New mediators should not see mediation practice as a business—an interview with Ting-kwok IU

Young Mediators Initiative manager, Angela Herberholz, recently spoke with Hong-Kong-based mediator Ting-kwok IU about his mediation career.

Ting-kwok Iu

Recently I had the privilege of speaking with Ting-kwok IU about his mediation career. TK is a successful mediator based in Hong Kong who describes himself as “a humble servant” and “a lifelong learner.” In 2010 he enjoyed his very first mediation, and has since then mediated over 600 cases. On average, he mediates 2 to 3 times per week and teaches mediation during the weekends. He still maintains his legal practice as a solicitor and serves as an advisor to the government on mediation related matters. If that was not enough, TK also give pro bono talks in and outside Hong Kong promoting mediation.

In the following interview TK shares how he started his ADR career, how mediation changed his life, and what young ADR professionals should be aware of.

How did you enter the mediation profession? 

“Around 2002, my best friend had asked me to accompany him to join a mediation training course. So it’s all by accident! Upon completion of the course, I passed the assessment and was accredited as a mediator by the Hong Kong International Arbitration Centre. Thereafter, I took part in various mediation activities and learned more about mediation from different mediation trainers. Since 2009, the Hong Kong Judiciary has played an active role to encourage the use of mediation as an alternative dispute process. Besides, the Law Society of Hong Kong has supported the use of mediation by confirming that mediation practice is covered by the professional indemnity insurance. With such a background and a bit of luck, I received my first appointment in 2010.”

How has mediation influenced your career and way of living? 

“Seeing others as collaborators rather than competitors!”

“Mediation has made me understand the importance of listening, questioning, reframing and ongoing relationships. Seeing others as collaborators rather than competitors is another important perspective that I have learned from mediation. I feel like mediation practice has made me a better person.”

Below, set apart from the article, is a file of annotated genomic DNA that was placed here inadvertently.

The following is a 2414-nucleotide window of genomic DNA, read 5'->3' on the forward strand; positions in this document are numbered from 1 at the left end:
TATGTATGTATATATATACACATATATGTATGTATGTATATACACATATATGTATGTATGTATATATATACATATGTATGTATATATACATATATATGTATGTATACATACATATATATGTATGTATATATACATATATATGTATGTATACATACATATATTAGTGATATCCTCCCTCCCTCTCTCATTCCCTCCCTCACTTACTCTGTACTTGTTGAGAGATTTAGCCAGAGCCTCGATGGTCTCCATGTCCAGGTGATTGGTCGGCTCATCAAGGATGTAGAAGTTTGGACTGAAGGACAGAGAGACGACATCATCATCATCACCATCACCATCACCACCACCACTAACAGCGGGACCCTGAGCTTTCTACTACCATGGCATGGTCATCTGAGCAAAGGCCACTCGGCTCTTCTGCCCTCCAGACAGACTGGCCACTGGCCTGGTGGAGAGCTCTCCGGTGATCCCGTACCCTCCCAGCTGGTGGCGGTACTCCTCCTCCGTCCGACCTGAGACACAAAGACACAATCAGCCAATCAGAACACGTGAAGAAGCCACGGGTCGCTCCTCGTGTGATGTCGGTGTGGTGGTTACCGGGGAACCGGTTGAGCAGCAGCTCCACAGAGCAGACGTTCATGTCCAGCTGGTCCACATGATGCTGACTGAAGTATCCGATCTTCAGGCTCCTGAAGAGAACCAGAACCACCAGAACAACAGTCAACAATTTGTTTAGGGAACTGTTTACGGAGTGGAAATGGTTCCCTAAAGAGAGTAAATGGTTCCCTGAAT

How would you describe the mediation landscape in Hong Kong and where do you opportunities for ADR professionals. 

“It is the policy of the government to promote Hong Kong as a dispute resolution hub in the region. Mediation courses are taught at universities. Volunteer mediators also help to organize mediation training and activities for secondary school students. With Mainland China as the hinterland, the future of mediation is very positive.”

With your extensive experience in mediation, how do you rate “Online Dispute Resolution”: threat or opportunity? 

“As a mediator, I keep an open mind towards new ADR platforms including online mediation. I welcome new ideas and am willing to take mediation to a new platform with the hope that mediation will eventually be reachable by all. There are technological and process challenges to be overcome. Given I take an integrative approach in life, I definitely see online mediation as an opportunity rather than a threat.” 

How do you rate mentorship programmes and opportunities for mediators entering the ADR profession? 

“I am not against mentorship programmes but a mediator has to develop his/her own practice through involvement in real cases. The door is always open for those with a good heart.” 

After years of experience, what is your advice to new mediators entering the ADR profession? 

“New mediators should not see mediation practice as a business. It is a service to the community and the parties. A person intending to become a mediator must behave like a mediator in daily life so as to gain the trust not only of the lawyers but each person around him/her. A mediator without sufficient actual mediation experiences should not act as a mediation trainer because a mediation trainer without the wealth of mediation experiences would easily give the candidates inappropriate advice. I would caution those who want to make use of mediation to earn fame and money by saying that:

Mediation is to serve the disgruntled and distressed rather than the mammon.”

Thank you TK for this insightful interview and for allowing me to share your ADR expertise. I really enjoyed our exchange and I know that the members of the Young Mediators’ Initiative will appreciate your insights too.

If you are like TK, willing to share your story to support the #NextGen mediators, please contact me. I look forward to speaking with you.

Originally published on LinkedIn.

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